DoD unveils plan to better brain health of service members

The plan will establish cognitive baselines for service members' brain health.

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After years of work and study, the Defense Department is finally releasing a cohesive action plan for all military services to follow regarding brain health and traumatic brain injuries.

Medical professionals in the military have previously described the plan as a “paradigm shift” in the way the Pentagon approached brain health. The plan moves the military away from the old way of addressing dangerous impacts to the head as single, standalone incidents and instead considers those exposures in a broad spectrum over a service member’s career.

“The Warfighter Brain Health Strategy and Action Plan addresses brain health and brain exposures, to include blast exposures, traumatic brain injury (TBI) and long-term or late effects of TBI, with the goal of optimizing brain health and countering TBI,” the strategy states. “The department’s pursuit of superior lethality, per the National Defense Strategy, hinges on the speed of decisions (neurocognitive) and detection of brain injury when it occurs.”

Over the past 20 years, the military documented nearly 454,000 TBIs ranging in severity, according to DoD’s TBI Center of Excellence.

The plan hinges of five lines of effort that range from awareness of TBIs to advancing research around the issue.

The strategy will lay a foundation for brain health across the military by establishing baselines of cognition and monitoring it throughout a service member’s career.

“Without a cognitive surveillance monitoring program, the department lacks the ability to monitor and optimize cognitive performance in order to maximize operational readiness,” the plan states. “Identifying a decrease in cognitive performance over time supports warfighter-level intervention to improve operational readiness.”

DoD will establish a cognitive surveillance program, use restoration treatments when cognitive levels dip and raise awareness around cognitive health.

While that policy is more preventative, DoD is also planning to change the way it identifies, monitors and mitigates harmful exposures to the brain. There are tons of ways service members are exposed to harmful pressure on the brain, including using high-powered weapons, being near explosions, blunt force, toxins and directed energy.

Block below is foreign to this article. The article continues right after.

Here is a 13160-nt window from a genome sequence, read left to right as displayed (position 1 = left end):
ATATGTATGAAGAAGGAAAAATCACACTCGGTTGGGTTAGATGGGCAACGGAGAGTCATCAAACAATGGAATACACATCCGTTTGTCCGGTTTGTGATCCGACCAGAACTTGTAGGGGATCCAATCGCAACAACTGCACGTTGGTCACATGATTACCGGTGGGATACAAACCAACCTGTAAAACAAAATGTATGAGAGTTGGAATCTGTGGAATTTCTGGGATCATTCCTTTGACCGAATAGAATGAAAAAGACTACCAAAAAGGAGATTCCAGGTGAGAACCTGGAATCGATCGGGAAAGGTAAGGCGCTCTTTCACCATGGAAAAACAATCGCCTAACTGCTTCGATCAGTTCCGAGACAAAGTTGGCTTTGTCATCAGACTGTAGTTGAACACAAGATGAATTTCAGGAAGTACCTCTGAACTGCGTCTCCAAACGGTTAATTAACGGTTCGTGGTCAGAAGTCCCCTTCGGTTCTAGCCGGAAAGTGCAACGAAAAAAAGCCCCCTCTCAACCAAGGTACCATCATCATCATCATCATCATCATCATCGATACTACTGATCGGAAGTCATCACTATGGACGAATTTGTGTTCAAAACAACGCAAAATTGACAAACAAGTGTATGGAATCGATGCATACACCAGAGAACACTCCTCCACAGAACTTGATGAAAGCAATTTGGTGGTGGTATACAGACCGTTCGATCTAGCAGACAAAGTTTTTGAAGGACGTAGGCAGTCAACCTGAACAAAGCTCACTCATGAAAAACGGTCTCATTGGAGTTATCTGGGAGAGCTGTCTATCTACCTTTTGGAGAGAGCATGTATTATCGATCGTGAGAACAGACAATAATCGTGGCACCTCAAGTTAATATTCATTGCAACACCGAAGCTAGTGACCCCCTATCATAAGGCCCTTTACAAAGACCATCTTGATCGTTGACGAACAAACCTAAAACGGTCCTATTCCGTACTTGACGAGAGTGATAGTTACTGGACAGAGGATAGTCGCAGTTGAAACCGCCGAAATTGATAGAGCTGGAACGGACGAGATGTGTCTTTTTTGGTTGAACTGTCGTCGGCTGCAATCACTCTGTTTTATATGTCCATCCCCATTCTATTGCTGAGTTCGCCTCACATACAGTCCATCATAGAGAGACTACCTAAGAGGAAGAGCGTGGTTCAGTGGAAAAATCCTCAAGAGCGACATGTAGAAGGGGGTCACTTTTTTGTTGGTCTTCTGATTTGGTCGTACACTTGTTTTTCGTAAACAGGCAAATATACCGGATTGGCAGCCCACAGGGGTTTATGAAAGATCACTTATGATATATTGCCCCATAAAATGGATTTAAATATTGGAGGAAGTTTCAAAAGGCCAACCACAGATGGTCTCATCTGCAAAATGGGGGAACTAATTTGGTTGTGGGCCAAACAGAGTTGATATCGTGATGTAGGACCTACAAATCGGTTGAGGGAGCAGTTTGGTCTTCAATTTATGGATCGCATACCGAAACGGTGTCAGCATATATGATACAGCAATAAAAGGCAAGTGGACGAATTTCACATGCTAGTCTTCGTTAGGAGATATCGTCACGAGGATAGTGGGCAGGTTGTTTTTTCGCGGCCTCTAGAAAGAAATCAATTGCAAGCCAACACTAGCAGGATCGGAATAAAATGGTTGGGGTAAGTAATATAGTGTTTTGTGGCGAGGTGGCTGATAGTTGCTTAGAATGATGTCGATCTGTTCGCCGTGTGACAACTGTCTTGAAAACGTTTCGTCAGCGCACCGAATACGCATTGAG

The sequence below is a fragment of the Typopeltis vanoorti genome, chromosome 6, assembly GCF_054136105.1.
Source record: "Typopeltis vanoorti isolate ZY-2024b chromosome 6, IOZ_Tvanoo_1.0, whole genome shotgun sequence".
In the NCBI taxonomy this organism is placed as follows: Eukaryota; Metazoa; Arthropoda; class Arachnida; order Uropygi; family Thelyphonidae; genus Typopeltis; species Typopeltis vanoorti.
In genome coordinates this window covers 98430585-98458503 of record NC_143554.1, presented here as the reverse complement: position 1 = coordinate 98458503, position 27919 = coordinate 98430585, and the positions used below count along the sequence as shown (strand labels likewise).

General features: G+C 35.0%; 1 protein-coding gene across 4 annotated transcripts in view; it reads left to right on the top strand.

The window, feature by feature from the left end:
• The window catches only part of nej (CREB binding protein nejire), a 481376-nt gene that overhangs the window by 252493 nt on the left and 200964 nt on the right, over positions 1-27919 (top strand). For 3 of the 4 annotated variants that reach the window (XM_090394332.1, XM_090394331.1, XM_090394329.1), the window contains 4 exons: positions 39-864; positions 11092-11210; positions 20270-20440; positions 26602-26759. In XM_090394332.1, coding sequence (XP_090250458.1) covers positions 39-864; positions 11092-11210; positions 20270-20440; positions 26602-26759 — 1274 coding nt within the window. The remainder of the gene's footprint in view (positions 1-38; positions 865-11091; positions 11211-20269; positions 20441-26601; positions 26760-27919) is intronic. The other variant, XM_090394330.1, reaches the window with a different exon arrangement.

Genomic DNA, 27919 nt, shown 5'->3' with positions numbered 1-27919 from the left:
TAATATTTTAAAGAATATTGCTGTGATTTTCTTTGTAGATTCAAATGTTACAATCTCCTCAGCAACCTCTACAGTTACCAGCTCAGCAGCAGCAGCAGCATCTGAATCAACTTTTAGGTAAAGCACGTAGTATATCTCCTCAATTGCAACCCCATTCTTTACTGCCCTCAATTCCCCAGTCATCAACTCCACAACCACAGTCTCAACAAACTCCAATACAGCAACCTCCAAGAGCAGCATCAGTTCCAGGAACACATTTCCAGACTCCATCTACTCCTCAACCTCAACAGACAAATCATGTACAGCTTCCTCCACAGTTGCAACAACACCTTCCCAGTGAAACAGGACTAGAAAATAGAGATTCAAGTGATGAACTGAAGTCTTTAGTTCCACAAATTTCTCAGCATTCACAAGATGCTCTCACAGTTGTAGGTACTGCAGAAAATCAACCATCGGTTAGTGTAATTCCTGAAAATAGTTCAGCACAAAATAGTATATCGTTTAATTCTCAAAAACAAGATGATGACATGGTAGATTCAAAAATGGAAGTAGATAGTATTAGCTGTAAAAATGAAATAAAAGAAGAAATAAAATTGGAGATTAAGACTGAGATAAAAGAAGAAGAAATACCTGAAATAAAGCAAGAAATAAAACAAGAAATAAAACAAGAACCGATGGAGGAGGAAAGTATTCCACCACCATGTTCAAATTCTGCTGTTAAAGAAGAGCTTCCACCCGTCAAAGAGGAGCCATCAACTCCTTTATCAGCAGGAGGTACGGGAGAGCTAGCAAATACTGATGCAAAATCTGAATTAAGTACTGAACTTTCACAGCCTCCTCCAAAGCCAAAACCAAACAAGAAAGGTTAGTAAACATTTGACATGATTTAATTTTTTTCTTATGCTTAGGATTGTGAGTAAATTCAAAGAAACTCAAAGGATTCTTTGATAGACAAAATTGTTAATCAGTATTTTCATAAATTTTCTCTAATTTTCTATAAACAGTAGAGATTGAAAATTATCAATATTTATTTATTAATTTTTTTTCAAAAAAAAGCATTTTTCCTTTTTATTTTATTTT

The plan’s objective to use restoration treatments builds off of the idea of establishing cognitive baselines so TBIs can be diagnosed faster.

DoD’s policy will now consistently and continuously evaluate service members brain health during training, establish surveillance systems to document brain exposure incidence and develop mechanisms that provide real-time feedback on brain exposure intensity.

DoD will also develop standards for acceptable levels of exposure.

While the military is monitoring these impacts, it will also work on ways to reduce risk.

“Medical care must continue to focus on early detection and documentation to support effective diagnosis, treatment, and rehabilitation,” the study states. “Therefore, there needs to be established systematic capture of patient outcomes to support quality assurance activities to maximize brain health following TBI.”

Education on the signs of TBI and encouraging self-reporting of those symptoms are high on the list in the plan.

DoD used some of these tactics of encouraging people to come forward with any issues and providing constant messaging after the January 2020 attack on Ayn Al-Asad Airbase in Iraq. DoD established a policy that anyone within 50 meters of a blast must be evaluated.

“There’s some symptoms that are more common in folks with traumatic brain injury,” Joint Staff Surgeon General Brig. Gen. Paul Friedrichs said in the wake of the attacks. “Those include headache, dizziness, memory problems, balance problems, nausea, vomiting, difficulty concentrating, irritability, visual disturbance and ringing in the ears.”

The military also encouraged people to come forward with any of those symptoms.

A National Institutes of Health study from 2018 found that Army policies encouraging TBI self-reporting dramatically increased the number of TBIs identified.

“These policies directed concussion screening of service members on the battlefield, in-theater neurologic testing, TBI reporting, tracking, TBI screening before and after deployment, and event-based reporting of exposures to potentially concussive events,” the study stated. Many of those same policies are implemented in DoD’s plan.

The final two lines of effort go hand-in-hand in reducing long-term effects of TBIs and continuing to fund research to help with TBIs.

DoD will define long-term and late effects of TBIs, figure out evidence-based treatments and work with the VA to better its care.

The military will also come up with a research strategy for brain health and make data more available for academic and DoD health use.

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